Amy Smart Times Colonist
May 29, 2016 06:00 AM
Cowichan River stewards are taking emergency measures to ration the water supply, calling it the new “worst year” for early drought conditions.
Cowichan Lake, which feeds the river, is about 46 per cent full — the lowest late-May level since the weir was built in 1957, according to the Cowichan Valley Regional District.
“This year is the worst ever. It feels like we just keep redefining the worst year, every year,” said Brian Houle, environmental manager for Catalyst Paper, which operates the weir.
Pressure has been mounting in recent years on the river, which is a vital resource to a variety of stakeholders — from the salmon that spawn there to the 600 millworkers whose livelihood depends on its flow.
Catalyst has been granted emergency authorization to reduce the river flow to 4.5 cubic metres per second — a move that came about one month earlier than last year. That’s the lowest possible flow to accommodate fisheries survival and sewage dilution.
Although the Cowichan Valley had a wet winter, the weir isn’t high enough to preserve much of that water for summer use, Houle said. That means spring and summer conditions are extremely important in determining the health of the river through the summer.
As of May 16, Cowichan Lake had received only one-third of the 30-day average precipitation, North Cowichan had received only 22 per cent and Shawnigan Lake had received only 24 per cent, according to a CVRD staff report.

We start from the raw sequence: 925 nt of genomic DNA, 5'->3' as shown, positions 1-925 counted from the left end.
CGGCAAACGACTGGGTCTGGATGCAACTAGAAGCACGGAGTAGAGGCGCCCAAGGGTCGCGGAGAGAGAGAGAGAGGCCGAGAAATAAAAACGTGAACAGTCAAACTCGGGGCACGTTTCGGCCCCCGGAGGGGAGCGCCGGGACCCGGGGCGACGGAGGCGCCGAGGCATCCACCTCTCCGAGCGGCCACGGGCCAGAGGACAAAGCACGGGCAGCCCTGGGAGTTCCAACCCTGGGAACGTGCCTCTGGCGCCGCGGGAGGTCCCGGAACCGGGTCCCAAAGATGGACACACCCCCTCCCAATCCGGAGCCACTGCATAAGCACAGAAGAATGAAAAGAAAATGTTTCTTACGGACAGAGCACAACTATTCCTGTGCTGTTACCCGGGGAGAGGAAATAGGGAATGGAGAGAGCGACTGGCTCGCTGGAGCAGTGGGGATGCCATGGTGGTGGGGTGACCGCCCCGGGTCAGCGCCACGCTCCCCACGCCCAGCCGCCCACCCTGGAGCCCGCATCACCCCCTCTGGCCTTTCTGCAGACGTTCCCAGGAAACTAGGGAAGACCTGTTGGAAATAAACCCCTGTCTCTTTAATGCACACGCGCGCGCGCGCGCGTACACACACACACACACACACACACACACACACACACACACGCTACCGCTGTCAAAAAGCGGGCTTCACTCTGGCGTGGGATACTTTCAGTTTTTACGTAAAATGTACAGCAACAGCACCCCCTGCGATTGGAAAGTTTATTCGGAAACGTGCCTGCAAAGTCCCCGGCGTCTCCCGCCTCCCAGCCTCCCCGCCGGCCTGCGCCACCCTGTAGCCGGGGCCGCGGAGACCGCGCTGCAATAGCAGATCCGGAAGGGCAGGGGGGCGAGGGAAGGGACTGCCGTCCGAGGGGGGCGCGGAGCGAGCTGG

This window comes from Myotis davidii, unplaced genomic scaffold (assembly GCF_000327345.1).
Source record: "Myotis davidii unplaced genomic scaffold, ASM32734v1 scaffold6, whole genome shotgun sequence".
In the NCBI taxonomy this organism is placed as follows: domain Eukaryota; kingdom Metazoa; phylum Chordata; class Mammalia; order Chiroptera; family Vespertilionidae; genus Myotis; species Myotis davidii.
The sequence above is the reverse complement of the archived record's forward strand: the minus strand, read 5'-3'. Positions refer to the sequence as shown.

While measurements of the Heather Mountain snow pillow in the Cowichan River watershed were discounted due to instrument accuracy issues, the nearby Jump Creek snowpack was recorded at less than eight per cent of average levels.
“We thought we were in better shape this year. However, warm temperatures and a dry early spring saw the snowpack disappearing quickly,” said CVRD chairman and North Cowichan Mayor Jon Lefebure.
“There’s not much left right now and the warm temperatures really had an impact, drying up the contributing streams and so on.
“So we have very serious drought conditions right now.”
The dry spring conditions have affected areas beyond Cowichan River. The Chemainus River, San Juan River and Cottonwood Creek are also at their lowest levels on record for this time of year, the CVRD says.
Stakeholders including Cowichan Tribes, the CVRD and Catalyst Paper are working to raise the weir. Although the CVRD was unsuccessful in its bid for provincial gas-tax funding for the project, which has an estimated price tag upward of $10 million, Lefebure said other avenues are being pursued.
“We have a number of tracks we have to follow,” he said.
One priority is getting a licence to store more water, but stakeholders will have to determine who among them should apply for it, Lefebure said.
Realistically, he said, it will be years before they can hope to see the weir raised. In the meantime, they are looking at short-term fixes, such as flashboards that might be added to the top of the weir, raising it up to one foot.
The river is projected to drop below the minimum flow beginning Sept. 4, unless there are substantial rains.
“If we don’t get any rain before September, we’ll have zero storage. It’s very serious. We’re really concerned about it,” Lefebure said. “For this summer, the antidote is rain. That’s what we need.”